“Mack,” by Autumn Hayes

Aug 19th, 2010 | By | Category: Poetry

Forget your diet. We both know why you came here.
You ogle my browned buns,
my prime-beefcake physique,
and you cannot stay away
because I’m built:
          This six-stack of tomatoes on top of my pickle,
          lying back on this sizzling-onion bed, beckoning to you
          with all the secret sauce you can take—
          no wonder you can’t wait
          to strip my colorful wrappings,
          lay into this piping hot patty,
          and have me your way, again and again.
Or at least you think you can.

In your car, driving home to your limp-carrot diet
—your dry pantries full of rice cakes
when you’d rather have me in them—
you take me to go,
salivating, waiting all day
to rendezvous with your juicy bad boy,
the one whose lettuce hangs askew
so alluringly, nonchalantly;
the one who simultaneously fills you up and tears you down;
the one you crave at night and in the morning
because I’m sooo good
that your diet at home dissolves from memory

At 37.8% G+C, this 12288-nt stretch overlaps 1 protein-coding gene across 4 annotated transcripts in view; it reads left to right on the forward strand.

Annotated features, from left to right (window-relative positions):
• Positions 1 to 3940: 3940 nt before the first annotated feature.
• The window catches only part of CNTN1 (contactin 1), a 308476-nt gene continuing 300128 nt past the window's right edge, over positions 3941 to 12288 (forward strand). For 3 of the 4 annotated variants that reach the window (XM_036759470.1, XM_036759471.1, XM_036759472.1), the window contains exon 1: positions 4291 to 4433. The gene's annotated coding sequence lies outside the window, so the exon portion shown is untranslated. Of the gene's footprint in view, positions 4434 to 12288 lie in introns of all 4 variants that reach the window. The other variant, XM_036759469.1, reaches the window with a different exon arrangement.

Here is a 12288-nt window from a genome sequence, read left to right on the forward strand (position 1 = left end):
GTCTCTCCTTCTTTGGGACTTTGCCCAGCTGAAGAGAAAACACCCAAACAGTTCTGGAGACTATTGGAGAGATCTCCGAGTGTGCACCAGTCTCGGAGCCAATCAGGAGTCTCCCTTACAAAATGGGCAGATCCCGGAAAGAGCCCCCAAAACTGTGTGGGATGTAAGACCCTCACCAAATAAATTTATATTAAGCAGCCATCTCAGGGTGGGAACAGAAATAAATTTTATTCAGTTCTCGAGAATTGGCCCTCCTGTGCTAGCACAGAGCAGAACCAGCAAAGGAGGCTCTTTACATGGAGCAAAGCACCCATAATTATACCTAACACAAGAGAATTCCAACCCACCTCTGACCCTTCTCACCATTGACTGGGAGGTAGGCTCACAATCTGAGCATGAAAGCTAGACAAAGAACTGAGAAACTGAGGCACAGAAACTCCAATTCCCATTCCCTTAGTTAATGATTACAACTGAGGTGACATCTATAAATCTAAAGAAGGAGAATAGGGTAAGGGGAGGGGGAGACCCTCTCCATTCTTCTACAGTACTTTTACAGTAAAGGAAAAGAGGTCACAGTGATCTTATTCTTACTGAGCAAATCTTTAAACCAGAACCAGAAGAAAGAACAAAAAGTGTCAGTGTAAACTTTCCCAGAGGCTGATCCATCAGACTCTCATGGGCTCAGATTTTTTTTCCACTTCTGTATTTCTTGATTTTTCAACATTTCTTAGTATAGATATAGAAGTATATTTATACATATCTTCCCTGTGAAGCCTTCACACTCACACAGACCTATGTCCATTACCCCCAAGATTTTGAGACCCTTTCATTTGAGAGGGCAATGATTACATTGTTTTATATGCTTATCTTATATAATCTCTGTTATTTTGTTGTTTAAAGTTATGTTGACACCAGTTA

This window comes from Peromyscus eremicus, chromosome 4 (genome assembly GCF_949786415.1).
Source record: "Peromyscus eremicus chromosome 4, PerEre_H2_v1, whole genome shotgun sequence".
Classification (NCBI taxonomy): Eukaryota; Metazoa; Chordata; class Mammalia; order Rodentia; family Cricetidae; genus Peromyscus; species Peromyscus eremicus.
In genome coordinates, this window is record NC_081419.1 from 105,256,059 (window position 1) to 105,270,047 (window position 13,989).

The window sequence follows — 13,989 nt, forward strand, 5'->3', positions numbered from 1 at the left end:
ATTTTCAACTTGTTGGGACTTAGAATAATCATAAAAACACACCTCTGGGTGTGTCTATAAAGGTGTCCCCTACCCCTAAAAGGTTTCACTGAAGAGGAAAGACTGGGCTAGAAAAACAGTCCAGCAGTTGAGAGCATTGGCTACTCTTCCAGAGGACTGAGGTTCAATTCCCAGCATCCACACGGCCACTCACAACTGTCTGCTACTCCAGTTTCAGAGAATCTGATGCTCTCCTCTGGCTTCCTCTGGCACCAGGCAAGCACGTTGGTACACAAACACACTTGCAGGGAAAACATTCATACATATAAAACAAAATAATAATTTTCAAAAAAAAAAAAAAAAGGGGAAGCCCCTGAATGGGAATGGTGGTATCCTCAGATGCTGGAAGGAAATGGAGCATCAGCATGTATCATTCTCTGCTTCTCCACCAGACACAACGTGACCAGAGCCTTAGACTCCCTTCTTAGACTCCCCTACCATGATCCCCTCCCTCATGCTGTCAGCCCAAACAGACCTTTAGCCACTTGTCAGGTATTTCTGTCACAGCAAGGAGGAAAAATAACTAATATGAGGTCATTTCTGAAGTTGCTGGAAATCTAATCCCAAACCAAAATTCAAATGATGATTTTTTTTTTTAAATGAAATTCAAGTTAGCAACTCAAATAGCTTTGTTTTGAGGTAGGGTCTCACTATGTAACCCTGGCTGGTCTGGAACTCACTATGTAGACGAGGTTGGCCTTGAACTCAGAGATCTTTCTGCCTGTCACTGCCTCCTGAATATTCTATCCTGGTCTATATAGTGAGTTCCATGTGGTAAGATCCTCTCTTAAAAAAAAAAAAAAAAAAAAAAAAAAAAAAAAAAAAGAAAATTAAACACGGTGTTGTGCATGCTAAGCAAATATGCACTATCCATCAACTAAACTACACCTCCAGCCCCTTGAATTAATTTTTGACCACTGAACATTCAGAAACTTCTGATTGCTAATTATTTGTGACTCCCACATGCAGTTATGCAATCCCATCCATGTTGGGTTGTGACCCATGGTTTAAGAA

like sugar on the tip of your tongue.

Oh yeah. I cream forbidden fruit.

I’m your made-to-order noontime quickie;
I bring nothing to the table
because we do it in the front seat,
and you love every minute
of me not loving you—
            so super-size me, girl,
and hurry up.


Autumn Hayes has nothing against hamburgers, no matter what you may have read or heard. She supports hamburgers and hamburger-related causes 1,110 percent. She lives and works in Houston, Texas with her husband Adrian, mediating between subjects and verbs, writing herself into oblivion, and enjoying an excellent view of the Houston Astrodome, where many hamburgers are created and sold daily. She recently joined the ranks of the internet-savvy, and hopes someday to have a website or a blog all her own. Someday…

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